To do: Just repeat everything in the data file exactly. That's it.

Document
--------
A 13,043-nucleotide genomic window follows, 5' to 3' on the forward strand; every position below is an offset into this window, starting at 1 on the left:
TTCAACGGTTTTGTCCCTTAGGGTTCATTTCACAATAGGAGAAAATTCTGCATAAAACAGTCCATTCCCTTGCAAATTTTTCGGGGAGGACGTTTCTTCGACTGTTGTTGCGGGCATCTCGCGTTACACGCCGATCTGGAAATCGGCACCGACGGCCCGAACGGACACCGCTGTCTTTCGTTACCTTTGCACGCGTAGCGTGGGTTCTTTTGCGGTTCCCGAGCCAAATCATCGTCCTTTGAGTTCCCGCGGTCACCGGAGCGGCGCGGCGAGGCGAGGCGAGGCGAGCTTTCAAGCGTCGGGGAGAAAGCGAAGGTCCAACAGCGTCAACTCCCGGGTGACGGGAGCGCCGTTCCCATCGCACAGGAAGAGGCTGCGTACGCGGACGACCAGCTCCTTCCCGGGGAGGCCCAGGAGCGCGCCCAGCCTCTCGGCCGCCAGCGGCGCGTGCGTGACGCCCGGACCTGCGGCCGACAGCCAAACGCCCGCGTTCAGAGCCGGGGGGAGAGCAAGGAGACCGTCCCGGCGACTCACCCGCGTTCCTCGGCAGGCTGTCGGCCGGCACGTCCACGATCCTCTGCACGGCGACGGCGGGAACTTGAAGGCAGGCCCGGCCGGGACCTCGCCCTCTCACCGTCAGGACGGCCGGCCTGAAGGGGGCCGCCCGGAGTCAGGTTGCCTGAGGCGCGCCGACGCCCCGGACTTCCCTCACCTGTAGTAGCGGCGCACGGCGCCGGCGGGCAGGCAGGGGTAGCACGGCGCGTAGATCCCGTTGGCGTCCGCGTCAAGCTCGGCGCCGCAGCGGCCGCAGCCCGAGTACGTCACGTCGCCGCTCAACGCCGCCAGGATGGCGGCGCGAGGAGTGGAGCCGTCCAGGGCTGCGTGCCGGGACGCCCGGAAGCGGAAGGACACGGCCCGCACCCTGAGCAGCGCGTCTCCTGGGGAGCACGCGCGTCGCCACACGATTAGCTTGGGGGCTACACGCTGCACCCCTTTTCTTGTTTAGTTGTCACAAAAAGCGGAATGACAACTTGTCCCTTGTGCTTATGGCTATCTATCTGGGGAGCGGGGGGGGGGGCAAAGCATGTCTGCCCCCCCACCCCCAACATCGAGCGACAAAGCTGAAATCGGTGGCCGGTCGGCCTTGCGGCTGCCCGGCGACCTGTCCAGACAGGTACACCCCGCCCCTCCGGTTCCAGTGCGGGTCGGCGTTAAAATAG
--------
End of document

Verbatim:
A 13,043-nucleotide genomic window follows, 5' to 3' on the forward strand; every position below is an offset into this window, starting at 1 on the left:
TTCAACGGTTTTGTCCCTTAGGGTTCATTTCACAATAGGAGAAAATTCTGCATAAAACAGTCCATTCCCTTGCAAATTTTTCGGGGAGGACGTTTCTTCGACTGTTGTTGCGGGCATCTCGCGTTACACGCCGATCTGGAAATCGGCACCGACGGCCCGAACGGACACCGCTGTCTTTCGTTACCTTTGCACGCGTAGCGTGGGTTCTTTTGCGGTTCCCGAGCCAAATCATCGTCCTTTGAGTTCCCGCGGTCACCGGAGCGGCGCGGCGAGGCGAGGCGAGGCGAGCTTTCAAGCGTCGGGGAGAAAGCGAAGGTCCAACAGCGTCAACTCCCGGGTGACGGGAGCGCCGTTCCCATCGCACAGGAAGAGGCTGCGTACGCGGACGACCAGCTCCTTCCCGGGGAGGCCCAGGAGCGCGCCCAGCCTCTCGGCCGCCAGCGGCGCGTGCGTGACGCCCGGACCTGCGGCCGACAGCCAAACGCCCGCGTTCAGAGCCGGGGGGAGAGCAAGGAGACCGTCCCGGCGACTCACCCGCGTTCCTCGGCAGGCTGTCGGCCGGCACGTCCACGATCCTCTGCACGGCGACGGCGGGAACTTGAAGGCAGGCCCGGCCGGGACCTCGCCCTCTCACCGTCAGGACGGCCGGCCTGAAGGGGGCCGCCCGGAGTCAGGTTGCCTGAGGCGCGCCGACGCCCCGGACTTCCCTCACCTGTAGTAGCGGCGCACGGCGCCGGCGGGCAGGCAGGGGTAGCACGGCGCGTAGATCCCGTTGGCGTCCGCGTCAAGCTCGGCGCCGCAGCGGCCGCAGCCCGAGTACGTCACGTCGCCGCTCAACGCCGCCAGGATGGCGGCGCGAGGAGTGGAGCCGTCCAGGGCTGCGTGCCGGGACGCCCGGAAGCGGAAGGACACGGCCCGCACCCTGAGCAGCGCGTCTCCTGGGGAGCACGCGCGTCGCCACACGATTAGCTTGGGGGCTACACGCTGCACCCCTTTTCTTGTTTAGTTGTCACAAAAAGCGGAATGACAACTTGTCCCTTGTGCTTATGGCTATCTATCTGGGGAGCGGGGGGGGGGGCAAAGCATGTCTGCCCCCCCACCCCCAACATCGAGCGACAAAGCTGAAATCGGTGGCCGGTCGGCCTTGCGGCTGCCCGGCGACCTGTCCAGACAGGTACACCCCGCCCCTCCGGTTCCAGTGCGGGTCGGCGTTAAAATAG